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White, Doris Fletcher (1890–1926)

The respect and esteem fell for the late Miss [Doris] White is attributable to one character and likeable personality, as well as her attitude to the less fortunate beings. Born at 'Saumarez' 35 years ago, she was educated at The New England Girls' School, and on leaving school took up duty, as a probationary nurse at the Armidale and New England Hospital. Her training successfully completed, she was admitted to membership of the Australian Trained Nurses Association, and carried on for some time as Sister at the Hospital Patients and staff alike found her to be an ideal nurse, with that quick sympathy so soothing to those on beds or sickness. She took her place with other members of the staff and never sought favors on account of her position. During the War she was an arduous worker for the men at the front and their wives and mothers at home. Many and many a needy person received a welcome surprise—thanks to the generosity of the last Miss White and others at 'Saumarez.' During the pneumonic influenza epidemic of 1919, she was an inspiration to many, and for days and weeks gave her skill and help voluntarily to the stricken. At times when the staff at the Hospital were depleted, the committee knew that Miss White would be available to help them over the difficult:

In the sporting world, Miss White was regarded as one of the best. Her interest was mainly in tennis, where she made a name. In 1912-13 and 1922-2, she was a member of the Armidale City Tennis Club teams which proved the champion country teams of the State, and brought back to Armidale the coveted Dunlop Cup. Her sister (Elsie) was also a member of both teams. The late Miss White was a strong supporter of the Armidale Tennis Club, and was elected a life member as a recognition of her invaluable services and generosity to the club. Her memory will ever be green among those who knew her on the courts. The Club sent a beautiful wreath.

Sincere sympathy is felt by the community for the bereaved parents and the late Miss White's four sisters—Mesdames G. Black (Orange) and Cullen (Sydney), Misses Mary and Elsie White—and two brothers—Colonel H. F. While ("Bald Blair") and Mr. F. F. While ("Fairleigh").

The funeral took place on Monday afternoon. A service held in St. Peter's Cathedral and attended by a vast throng, was most impressive. Those in the sanctuary were Archdeacons Johnstone and Forster, Revs. S. C. Wiseman, St. John, and Downward. The reading was given by Archdeacon Johnstone, and the prayers by Archdeacon Forster. The hymns 'Rock of Ages' and 'Peace, Perfect Peace,' favorites of the deceased, were sung. At the conclusion, the Cathedral organist (Mr. A. W. Denniss) most feelingly played the Funeral March. The handsome casket, covered in exquisite floral tributes, was then carried from the church by Colonel H. F. While, F. F. White, G, Black, L. P. Dutton, and R. D. Morgan. The funeral cortege was one of the lengthiest seen in Armidale.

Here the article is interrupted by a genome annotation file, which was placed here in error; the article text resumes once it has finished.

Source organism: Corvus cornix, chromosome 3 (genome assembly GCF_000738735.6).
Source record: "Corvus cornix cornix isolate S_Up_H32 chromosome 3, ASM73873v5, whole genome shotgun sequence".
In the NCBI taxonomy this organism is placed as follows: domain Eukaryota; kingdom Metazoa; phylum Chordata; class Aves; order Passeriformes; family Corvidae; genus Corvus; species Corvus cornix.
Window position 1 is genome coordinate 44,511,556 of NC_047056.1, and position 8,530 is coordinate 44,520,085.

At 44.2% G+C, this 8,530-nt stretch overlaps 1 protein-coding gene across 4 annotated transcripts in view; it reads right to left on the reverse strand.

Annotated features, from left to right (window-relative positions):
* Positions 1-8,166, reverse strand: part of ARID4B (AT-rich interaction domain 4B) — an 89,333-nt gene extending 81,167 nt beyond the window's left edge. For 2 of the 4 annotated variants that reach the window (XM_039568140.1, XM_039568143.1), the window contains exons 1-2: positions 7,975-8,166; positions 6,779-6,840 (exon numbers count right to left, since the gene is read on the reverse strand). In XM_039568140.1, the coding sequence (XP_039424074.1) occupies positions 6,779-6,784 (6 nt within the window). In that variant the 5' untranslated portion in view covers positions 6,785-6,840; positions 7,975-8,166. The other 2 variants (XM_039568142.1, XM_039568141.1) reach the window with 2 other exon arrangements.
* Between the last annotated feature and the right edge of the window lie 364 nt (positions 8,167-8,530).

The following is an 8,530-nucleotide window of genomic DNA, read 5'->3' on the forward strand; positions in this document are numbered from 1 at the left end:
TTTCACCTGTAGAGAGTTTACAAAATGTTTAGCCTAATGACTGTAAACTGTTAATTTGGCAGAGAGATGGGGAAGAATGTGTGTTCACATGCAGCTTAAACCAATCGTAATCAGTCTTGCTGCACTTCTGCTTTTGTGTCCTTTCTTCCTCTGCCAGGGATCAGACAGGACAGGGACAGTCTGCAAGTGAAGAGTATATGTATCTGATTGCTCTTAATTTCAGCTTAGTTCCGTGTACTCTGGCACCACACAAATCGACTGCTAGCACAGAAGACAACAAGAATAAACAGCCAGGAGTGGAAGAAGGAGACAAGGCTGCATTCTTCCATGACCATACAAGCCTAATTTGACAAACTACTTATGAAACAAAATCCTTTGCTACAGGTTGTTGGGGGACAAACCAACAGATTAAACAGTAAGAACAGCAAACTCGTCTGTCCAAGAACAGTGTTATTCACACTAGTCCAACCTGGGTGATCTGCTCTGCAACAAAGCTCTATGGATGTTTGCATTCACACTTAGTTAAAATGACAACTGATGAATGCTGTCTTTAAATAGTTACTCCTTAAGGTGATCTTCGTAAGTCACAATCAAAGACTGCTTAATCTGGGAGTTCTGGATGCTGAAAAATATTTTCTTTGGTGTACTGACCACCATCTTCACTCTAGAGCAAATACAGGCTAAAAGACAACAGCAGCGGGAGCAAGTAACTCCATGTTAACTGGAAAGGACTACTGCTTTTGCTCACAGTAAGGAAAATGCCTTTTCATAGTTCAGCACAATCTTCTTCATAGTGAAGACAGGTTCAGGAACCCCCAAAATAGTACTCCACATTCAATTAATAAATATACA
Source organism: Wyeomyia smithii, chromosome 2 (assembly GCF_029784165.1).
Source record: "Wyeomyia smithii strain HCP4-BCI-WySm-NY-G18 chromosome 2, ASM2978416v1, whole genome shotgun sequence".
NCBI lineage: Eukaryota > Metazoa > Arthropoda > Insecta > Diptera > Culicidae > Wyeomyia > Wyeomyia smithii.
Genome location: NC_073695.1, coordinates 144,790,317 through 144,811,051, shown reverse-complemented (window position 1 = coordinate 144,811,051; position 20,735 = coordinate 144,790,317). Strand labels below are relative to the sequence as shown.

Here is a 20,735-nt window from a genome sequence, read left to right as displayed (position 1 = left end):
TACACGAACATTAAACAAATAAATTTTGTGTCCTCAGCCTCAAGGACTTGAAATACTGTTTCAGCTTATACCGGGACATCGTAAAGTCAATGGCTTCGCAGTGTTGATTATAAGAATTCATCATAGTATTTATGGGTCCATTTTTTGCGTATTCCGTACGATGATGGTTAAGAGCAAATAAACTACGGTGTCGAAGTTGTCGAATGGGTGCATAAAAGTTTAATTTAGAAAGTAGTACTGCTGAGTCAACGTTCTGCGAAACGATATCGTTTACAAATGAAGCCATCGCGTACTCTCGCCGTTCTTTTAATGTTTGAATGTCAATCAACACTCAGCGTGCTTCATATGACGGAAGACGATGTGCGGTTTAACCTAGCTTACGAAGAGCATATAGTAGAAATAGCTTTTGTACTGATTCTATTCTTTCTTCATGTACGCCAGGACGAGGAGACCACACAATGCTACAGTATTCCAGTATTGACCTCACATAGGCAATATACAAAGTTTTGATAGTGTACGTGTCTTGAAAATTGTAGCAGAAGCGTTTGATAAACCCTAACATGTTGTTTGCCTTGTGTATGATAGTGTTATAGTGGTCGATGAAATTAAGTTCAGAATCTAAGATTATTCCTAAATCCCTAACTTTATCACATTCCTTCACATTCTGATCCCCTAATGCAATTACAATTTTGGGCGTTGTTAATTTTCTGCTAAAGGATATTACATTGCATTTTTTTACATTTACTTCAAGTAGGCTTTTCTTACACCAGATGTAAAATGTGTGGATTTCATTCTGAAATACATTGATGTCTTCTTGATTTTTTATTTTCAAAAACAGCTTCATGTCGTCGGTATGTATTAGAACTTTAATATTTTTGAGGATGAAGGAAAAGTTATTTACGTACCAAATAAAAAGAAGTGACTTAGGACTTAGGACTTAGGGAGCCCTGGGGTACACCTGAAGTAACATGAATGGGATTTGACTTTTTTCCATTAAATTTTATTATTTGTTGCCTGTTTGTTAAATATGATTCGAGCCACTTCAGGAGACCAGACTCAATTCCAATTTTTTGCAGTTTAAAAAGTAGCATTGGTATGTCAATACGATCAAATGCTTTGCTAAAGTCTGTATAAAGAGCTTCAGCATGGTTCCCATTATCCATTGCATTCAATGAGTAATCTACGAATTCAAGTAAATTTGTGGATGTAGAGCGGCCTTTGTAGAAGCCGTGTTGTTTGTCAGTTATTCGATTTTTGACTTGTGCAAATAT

Out of respect to the memory of the deceased and the White family, business places closed for the funeral, and flags were at half-mast at many points of the city. Friends of the family came from all over New England. Residents from as far as Kookabookra, Muswellbrook, Glen Innes, and other distant parts, were observed among those in the cortege, while practically every professional and commercial man in the city was present. A feature of the cortege was the large number of ladies who took part in the funeral procession.

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'White, Doris Fletcher (1890–1926)', Obituaries Australia, National Centre of Biography, Australian National University, http://oa.anu.edu.au/obituary/white-doris-fletcher-22486/text32185, accessed 25 November 2017.

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